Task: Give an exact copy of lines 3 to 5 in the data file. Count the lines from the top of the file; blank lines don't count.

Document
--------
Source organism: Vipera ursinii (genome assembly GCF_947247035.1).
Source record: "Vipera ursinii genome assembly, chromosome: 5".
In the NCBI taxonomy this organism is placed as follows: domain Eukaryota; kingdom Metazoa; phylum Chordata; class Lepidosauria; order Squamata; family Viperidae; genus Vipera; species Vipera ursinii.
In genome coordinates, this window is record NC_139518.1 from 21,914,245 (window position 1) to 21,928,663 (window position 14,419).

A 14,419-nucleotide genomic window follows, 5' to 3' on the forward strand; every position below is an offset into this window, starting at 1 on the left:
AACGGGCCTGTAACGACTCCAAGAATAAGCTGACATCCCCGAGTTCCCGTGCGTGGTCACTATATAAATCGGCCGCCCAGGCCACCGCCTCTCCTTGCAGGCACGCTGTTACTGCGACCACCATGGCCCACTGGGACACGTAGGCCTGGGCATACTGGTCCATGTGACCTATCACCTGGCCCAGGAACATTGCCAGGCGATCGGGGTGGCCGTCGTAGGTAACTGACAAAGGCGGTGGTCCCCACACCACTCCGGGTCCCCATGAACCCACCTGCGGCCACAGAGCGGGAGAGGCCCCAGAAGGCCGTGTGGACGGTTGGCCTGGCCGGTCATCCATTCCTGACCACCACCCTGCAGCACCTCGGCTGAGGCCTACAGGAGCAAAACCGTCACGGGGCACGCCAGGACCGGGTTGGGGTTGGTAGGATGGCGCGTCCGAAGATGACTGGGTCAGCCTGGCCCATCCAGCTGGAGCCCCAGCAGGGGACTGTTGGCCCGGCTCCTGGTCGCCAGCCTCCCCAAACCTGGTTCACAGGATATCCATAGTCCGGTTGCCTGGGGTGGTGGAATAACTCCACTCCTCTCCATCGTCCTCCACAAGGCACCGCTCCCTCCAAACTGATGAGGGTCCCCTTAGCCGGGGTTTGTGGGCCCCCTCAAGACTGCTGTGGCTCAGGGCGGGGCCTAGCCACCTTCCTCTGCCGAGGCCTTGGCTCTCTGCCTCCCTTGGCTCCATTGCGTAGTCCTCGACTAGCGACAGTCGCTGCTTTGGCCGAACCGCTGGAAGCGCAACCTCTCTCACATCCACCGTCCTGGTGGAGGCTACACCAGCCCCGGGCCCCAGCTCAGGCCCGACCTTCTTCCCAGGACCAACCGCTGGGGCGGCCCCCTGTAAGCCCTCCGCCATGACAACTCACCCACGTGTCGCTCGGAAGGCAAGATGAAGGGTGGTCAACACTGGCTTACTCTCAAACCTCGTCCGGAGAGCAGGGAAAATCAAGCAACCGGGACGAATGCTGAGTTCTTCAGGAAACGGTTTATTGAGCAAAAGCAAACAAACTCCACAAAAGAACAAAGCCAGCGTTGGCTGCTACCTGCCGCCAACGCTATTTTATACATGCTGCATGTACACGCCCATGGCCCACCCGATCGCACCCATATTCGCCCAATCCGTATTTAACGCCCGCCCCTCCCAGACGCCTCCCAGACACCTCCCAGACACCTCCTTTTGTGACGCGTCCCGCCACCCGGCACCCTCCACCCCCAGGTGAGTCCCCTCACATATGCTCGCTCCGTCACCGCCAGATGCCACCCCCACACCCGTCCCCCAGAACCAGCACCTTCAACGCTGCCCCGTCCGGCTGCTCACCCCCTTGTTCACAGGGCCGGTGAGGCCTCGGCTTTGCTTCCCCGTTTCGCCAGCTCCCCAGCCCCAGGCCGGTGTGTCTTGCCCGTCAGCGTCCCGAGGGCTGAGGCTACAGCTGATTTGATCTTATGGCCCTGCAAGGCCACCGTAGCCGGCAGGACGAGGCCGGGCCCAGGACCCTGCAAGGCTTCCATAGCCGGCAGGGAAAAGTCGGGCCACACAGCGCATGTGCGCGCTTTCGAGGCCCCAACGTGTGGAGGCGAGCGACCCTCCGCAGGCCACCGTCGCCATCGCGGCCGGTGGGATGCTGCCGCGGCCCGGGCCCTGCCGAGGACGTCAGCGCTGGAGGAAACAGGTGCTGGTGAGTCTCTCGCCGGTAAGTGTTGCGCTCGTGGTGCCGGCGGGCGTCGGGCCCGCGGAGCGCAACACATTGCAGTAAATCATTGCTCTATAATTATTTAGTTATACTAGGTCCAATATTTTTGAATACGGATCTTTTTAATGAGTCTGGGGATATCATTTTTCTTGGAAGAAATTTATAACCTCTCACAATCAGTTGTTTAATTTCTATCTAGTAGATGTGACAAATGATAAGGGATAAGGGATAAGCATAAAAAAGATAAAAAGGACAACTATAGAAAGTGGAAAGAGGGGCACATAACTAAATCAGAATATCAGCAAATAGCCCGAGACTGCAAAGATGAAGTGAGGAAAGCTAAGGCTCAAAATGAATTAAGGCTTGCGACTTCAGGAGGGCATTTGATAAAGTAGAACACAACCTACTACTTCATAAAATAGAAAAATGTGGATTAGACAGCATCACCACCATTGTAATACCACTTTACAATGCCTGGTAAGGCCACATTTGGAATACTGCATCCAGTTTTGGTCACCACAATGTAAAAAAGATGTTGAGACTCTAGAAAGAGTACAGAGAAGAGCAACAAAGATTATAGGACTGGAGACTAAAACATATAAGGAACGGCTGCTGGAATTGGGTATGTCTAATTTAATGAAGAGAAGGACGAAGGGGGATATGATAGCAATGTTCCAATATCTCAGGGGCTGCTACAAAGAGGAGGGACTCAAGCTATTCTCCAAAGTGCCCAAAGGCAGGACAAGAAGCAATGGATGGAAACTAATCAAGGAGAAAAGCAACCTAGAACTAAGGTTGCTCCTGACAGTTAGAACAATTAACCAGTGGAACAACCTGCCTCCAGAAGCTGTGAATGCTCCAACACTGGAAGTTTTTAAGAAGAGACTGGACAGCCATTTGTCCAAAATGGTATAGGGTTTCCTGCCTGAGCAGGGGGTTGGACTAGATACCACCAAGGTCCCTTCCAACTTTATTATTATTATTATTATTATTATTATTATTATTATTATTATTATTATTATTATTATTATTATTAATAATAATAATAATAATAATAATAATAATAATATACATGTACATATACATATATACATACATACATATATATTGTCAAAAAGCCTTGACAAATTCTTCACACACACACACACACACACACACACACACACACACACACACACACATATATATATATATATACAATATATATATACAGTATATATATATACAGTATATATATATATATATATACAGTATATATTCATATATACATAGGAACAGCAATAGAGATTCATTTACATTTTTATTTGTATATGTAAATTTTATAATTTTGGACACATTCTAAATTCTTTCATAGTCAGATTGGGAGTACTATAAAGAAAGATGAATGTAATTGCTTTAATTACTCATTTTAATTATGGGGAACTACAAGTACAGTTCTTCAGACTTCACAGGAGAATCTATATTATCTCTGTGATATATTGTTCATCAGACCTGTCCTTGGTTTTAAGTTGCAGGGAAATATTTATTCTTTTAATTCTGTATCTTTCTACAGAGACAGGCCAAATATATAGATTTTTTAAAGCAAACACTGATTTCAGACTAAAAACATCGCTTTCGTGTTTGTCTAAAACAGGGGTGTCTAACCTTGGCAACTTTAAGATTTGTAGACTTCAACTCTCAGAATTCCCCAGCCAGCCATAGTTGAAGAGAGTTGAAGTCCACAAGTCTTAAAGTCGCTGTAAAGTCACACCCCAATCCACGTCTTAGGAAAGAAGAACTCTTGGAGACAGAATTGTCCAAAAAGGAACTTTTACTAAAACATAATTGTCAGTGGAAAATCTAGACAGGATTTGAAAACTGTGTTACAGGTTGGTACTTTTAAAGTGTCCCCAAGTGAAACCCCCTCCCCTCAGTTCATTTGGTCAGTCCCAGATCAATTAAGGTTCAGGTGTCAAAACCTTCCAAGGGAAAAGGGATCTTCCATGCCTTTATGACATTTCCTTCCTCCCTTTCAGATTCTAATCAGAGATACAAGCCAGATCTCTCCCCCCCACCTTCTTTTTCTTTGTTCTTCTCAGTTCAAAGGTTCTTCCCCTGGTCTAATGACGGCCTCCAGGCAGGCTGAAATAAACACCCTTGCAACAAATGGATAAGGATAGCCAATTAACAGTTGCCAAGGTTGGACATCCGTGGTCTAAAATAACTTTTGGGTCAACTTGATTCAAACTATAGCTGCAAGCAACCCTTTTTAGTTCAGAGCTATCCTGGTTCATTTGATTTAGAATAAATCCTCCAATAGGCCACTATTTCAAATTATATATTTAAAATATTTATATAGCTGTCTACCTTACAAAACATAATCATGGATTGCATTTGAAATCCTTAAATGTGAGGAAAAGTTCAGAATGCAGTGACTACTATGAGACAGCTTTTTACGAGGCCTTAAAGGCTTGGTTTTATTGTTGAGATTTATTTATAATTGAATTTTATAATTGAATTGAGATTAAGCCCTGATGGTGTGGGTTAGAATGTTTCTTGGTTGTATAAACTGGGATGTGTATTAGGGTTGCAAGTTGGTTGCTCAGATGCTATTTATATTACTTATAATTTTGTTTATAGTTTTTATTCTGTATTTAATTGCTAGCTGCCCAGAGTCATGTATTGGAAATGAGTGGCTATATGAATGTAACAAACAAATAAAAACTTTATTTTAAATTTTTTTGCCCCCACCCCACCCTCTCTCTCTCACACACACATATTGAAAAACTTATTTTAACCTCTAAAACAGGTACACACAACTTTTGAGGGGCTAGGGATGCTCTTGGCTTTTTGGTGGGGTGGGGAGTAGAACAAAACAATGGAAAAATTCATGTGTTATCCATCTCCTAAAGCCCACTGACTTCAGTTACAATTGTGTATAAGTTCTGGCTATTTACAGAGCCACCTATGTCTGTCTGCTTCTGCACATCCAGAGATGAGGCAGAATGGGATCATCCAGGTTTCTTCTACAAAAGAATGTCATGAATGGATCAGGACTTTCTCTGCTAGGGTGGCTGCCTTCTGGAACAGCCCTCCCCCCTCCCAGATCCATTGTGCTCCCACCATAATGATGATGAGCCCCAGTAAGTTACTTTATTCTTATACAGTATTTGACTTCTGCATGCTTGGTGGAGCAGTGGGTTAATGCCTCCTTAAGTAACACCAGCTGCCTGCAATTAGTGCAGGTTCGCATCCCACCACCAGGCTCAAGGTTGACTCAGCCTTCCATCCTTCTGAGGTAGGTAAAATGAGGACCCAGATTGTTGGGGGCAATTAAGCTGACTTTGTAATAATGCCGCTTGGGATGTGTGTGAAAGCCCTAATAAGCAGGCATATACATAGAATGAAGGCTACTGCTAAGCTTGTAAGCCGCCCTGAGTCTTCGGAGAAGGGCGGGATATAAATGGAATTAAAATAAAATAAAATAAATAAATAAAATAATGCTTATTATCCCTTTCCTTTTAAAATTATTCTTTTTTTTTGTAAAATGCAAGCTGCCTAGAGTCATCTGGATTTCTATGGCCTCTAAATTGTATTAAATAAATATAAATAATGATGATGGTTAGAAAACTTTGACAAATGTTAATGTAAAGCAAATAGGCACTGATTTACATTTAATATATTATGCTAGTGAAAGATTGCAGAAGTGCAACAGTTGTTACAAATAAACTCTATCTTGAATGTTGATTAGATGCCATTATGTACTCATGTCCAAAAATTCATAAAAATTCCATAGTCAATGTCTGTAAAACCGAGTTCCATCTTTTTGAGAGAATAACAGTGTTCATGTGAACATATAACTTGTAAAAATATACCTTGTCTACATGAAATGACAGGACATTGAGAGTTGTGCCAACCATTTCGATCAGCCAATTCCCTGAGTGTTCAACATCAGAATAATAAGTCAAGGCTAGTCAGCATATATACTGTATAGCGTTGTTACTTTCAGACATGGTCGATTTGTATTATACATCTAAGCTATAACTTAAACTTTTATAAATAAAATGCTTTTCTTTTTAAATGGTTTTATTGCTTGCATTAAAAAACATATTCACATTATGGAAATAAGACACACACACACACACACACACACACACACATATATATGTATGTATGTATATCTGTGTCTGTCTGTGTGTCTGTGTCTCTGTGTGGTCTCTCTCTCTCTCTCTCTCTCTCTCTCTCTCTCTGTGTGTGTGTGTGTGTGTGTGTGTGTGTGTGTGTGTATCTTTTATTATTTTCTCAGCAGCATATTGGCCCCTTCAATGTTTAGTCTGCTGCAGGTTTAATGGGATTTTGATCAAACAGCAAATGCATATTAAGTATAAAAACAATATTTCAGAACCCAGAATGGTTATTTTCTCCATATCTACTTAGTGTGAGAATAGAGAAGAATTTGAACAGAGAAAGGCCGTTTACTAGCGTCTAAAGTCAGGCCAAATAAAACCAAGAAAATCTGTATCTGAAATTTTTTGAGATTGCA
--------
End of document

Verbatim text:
In the NCBI taxonomy this organism is placed as follows: domain Eukaryota; kingdom Metazoa; phylum Chordata; class Lepidosauria; order Squamata; family Viperidae; genus Vipera; species Vipera ursinii.
In genome coordinates, this window is record NC_139518.1 from 21,914,245 (window position 1) to 21,928,663 (window position 14,419).

A 14,419-nucleotide genomic window follows, 5' to 3' on the forward strand; every position below is an offset into this window, starting at 1 on the left: